Journal of Nanomaterials

Journal of Nanomaterials / 2016 / Article

Research Article | Open Access

Volume 2016 |Article ID 9790345 | 7 pages | https://doi.org/10.1155/2016/9790345

One-Step Green Synthesis of Metallic Nanoparticles Using Sodium Alginate

Academic Editor: Nathan C. Lindquist
Received30 Mar 2016
Accepted23 Jun 2016
Published25 Jul 2016

Abstract

Metallic nanoparticles have been focus of research because of their characteristic properties, specifically the LSPR which can have wide applications in biomedical sciences and engineering. Currently, traditional physical and chemical methods can synthesize these nanoparticles but their disadvantages such as costs, time, effectiveness, and toxicity of precursors provide a wide range of problems for the synthesis of these nanoparticles. Recently, some natural polymers and organic compounds have been used for the synthesis of nanoparticles by green methods. In this study, we synthesize copper, silver, and gold nanoparticles using sodium alginate as reducing and stabilizing agent under microwave irradiation. The LSPR for each system was observed by UV-vis spectroscopy. Particle size distribution and zeta potential demonstrate the size and stability for these nanoparticles. FESEM and TEM microscopies have shown the size and morphology of these systems correlated with UV-vis, particle size distribution, and zeta potential analyses. The study demonstrates a rapid, facile, cheaper, and one-step green method of synthesis for these metallic nanoparticles being an alternative to the conventional methods used for synthesis of metallic nanoparticles.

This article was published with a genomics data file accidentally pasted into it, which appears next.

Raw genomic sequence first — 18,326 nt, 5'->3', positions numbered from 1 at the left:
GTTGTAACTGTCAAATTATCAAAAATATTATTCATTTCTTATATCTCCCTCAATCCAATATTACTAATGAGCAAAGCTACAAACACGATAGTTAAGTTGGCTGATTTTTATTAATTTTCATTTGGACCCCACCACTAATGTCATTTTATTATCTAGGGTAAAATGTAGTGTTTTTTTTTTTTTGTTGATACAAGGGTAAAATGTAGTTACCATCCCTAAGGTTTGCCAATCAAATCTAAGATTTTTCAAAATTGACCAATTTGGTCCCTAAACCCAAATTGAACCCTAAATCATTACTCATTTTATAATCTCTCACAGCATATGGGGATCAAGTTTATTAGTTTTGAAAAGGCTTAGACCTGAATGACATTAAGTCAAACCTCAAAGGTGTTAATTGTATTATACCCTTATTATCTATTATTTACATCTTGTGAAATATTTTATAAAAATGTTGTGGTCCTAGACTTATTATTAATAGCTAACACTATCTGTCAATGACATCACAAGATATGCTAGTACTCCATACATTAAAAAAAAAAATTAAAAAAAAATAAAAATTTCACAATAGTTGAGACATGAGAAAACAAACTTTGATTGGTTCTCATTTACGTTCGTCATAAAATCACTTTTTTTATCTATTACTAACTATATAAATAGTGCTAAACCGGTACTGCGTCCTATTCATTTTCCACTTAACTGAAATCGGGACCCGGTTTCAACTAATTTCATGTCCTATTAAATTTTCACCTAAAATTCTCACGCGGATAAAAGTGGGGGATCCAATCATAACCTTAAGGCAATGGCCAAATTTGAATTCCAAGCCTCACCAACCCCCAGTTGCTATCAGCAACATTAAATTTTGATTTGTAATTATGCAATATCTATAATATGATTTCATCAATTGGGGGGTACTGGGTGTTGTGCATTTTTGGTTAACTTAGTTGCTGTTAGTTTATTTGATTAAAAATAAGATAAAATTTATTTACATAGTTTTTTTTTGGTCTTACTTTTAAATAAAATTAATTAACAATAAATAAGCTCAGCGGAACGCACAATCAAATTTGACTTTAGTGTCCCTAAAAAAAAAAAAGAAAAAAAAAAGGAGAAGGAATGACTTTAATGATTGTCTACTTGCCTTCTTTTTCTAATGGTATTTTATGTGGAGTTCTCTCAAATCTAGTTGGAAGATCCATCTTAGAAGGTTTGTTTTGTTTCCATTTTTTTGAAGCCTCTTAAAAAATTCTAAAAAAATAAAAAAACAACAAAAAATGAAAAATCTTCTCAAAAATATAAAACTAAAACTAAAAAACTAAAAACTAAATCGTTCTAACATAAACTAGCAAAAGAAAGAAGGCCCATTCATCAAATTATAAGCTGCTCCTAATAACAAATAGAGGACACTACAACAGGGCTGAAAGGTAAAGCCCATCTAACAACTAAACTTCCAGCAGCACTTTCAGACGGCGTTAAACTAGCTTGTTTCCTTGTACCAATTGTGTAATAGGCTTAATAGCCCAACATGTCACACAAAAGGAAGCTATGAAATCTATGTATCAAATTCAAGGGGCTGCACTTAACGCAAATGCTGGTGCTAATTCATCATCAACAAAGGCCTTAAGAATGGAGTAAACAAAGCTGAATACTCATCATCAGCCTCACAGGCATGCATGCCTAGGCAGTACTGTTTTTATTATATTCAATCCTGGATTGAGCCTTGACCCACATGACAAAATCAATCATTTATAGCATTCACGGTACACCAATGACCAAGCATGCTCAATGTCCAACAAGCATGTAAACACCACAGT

1. Introduction

Metallic nanoparticles have been investigated because of their characteristic properties and applications in the biomedical sciences and engineering, plus the interest for use in nanotechnology. These nanoparticles such as gold, silver, and copper differ from bulk materials due to the optical response of the excitation of localized surface plasmon resonance (LSPR). This phenomenon is coherent oscillations of conduction electrons in the excited metal surface due to the interaction with electromagnetic radiation.